The christmas tree story

This is not really about christmas, or trees. It is about doing stupid things to get the tires really smoking and other idiocies leading to lessons in one’s teen years.

So, to set the story, my father owned auto repair shops. Sometimes they were connected to gas stations, sometimes they were not, it depended on the ebb and flow of the business success. At the time of this story his shop was at a quiet intersection in the country, most of his business being farmers and construction companies.

And he had a tow truck, well-past its best-by date, but one of the reliable local services. We would get those middle-of-the-night calls from police or insurance companies, or from the locals who more normally called to schedule an oil change or maintenance call.

Once, not long before Christmas, he got a call from an extremely agitated young man whose family he knew well. He had got into some trouble with his dad’s new pickup, and could my dad come tow it to the shop?

When he arrived it was to see a shiny new red truck in the middle of a street with what is best described as a lot of burnt rubber marks around it. And the drive shaft was standing at an angle up through the bed of the truck. And the very stressed young man waiting nervously for him.

Dad quietly set about attaching the truck to the tow, letting him talk about how it had happened. His parents were out of town. He was just having some fun with the truck. And he figured out that if you put it reverse and got it rolling, then slammed it into first gear the tires could break free a bit easier.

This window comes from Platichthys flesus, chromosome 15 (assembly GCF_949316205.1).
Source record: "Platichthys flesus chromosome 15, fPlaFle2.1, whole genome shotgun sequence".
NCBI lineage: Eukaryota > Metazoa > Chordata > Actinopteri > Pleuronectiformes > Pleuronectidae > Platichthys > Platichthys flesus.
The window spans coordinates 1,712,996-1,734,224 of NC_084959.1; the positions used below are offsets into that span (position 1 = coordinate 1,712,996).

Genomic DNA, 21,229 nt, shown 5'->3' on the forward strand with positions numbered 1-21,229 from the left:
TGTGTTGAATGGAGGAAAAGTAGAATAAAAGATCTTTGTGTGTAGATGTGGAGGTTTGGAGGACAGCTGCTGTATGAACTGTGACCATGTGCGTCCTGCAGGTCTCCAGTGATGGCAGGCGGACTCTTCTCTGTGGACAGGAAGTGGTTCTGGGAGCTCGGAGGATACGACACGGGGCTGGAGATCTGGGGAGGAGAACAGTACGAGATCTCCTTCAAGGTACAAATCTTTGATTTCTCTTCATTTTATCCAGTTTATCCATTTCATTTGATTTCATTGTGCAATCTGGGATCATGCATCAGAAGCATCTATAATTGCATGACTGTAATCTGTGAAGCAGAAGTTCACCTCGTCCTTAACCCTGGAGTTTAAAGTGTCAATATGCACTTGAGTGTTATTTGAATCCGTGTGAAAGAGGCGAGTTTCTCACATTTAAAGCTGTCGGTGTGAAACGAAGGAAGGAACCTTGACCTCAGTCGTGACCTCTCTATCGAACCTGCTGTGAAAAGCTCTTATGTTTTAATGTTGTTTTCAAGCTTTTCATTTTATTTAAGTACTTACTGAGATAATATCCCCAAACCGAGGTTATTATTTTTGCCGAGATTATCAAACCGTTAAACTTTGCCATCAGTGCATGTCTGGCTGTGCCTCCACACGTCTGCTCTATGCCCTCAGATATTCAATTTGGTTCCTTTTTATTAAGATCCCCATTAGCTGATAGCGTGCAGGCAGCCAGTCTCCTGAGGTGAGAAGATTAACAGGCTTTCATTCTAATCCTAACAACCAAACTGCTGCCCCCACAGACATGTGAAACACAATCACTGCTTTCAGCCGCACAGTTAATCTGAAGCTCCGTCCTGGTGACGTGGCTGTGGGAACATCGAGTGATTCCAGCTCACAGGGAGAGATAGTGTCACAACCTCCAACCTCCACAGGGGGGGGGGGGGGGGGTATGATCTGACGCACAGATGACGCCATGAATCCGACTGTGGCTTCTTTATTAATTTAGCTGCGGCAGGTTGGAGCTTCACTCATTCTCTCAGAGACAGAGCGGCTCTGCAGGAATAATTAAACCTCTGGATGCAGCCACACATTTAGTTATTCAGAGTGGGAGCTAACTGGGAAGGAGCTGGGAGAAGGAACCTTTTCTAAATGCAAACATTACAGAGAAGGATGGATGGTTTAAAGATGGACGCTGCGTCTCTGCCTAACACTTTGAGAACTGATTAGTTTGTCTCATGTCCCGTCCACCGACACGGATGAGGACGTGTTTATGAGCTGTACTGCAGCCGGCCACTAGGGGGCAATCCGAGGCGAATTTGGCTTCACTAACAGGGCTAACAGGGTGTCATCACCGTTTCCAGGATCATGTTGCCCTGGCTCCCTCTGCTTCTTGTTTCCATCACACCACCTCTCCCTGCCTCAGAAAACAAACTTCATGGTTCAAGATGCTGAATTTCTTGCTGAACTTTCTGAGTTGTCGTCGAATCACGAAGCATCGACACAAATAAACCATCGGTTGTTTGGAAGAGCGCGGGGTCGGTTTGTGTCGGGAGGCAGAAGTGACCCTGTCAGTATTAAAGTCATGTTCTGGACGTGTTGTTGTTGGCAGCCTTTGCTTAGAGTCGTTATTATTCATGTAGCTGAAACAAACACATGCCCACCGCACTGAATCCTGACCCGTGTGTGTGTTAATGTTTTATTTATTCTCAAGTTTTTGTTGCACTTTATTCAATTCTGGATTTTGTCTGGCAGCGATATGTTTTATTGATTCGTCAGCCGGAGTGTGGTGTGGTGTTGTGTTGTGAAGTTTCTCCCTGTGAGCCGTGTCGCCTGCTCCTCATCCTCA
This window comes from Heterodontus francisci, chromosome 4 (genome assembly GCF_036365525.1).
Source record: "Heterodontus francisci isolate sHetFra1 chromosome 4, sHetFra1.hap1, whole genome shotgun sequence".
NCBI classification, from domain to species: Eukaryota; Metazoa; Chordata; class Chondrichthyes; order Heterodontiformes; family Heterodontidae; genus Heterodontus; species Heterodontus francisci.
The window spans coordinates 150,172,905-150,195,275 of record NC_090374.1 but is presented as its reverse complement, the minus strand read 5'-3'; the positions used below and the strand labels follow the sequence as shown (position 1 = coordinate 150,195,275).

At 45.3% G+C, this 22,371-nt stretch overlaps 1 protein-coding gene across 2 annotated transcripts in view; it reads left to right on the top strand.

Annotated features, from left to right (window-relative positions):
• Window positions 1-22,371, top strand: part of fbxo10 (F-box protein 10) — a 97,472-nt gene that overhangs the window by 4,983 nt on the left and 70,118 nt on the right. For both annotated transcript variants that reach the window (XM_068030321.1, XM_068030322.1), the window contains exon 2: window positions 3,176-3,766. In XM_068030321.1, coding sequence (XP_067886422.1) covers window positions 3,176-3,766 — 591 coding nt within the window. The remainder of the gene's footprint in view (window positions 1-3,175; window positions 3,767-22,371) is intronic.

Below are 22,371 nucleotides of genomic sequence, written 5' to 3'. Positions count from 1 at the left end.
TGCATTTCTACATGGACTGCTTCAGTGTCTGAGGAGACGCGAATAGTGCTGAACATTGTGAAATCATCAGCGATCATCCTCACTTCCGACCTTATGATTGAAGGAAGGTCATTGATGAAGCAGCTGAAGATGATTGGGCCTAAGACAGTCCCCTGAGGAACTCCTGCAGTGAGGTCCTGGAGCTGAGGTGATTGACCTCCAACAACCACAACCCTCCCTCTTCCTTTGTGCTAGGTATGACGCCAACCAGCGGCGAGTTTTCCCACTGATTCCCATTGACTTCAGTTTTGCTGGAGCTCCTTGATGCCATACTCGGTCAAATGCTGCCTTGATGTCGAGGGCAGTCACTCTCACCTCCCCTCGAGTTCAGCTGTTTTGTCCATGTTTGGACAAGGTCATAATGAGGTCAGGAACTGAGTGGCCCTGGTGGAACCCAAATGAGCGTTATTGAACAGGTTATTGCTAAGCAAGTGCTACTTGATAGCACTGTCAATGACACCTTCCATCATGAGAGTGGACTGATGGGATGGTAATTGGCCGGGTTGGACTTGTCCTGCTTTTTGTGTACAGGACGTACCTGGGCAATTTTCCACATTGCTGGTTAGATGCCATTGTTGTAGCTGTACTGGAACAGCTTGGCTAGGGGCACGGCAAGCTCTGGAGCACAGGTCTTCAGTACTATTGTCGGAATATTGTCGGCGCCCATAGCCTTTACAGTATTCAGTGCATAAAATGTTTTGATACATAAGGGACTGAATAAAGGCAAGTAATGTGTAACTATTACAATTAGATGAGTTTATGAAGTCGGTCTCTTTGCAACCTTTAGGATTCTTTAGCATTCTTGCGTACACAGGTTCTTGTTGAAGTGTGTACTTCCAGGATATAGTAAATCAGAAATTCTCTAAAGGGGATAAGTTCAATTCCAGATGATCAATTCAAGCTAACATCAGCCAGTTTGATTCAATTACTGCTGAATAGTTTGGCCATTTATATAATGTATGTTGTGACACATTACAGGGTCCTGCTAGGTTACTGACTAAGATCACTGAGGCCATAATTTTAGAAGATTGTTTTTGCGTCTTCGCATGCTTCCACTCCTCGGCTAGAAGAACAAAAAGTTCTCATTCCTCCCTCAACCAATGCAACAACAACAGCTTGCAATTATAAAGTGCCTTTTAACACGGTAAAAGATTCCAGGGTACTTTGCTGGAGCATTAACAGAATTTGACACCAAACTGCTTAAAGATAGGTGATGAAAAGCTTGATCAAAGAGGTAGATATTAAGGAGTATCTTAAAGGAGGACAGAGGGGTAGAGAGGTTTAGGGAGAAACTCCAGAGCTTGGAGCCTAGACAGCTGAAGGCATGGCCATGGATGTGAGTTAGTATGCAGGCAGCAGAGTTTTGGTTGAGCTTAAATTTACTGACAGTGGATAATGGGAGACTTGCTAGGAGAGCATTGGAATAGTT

He also jabbered on about how it was such a new truck, a few days old, which his dad had bought as a sort of present for the farm. And how it was really needed as a tool, to get feed and parts, to deliver the same where they were required, and all the hundreds of tasks a truck served on a family farm at the time. He kept talking pretty much all the way to the shop, where my dad parked it and detached it from the tow.

Then the young man asked, “what can you do about it?”

My dad looked up at the top of  the snapped drive shaft, about the height of the top of the cab. “Well, I suppose I could put a light on it.”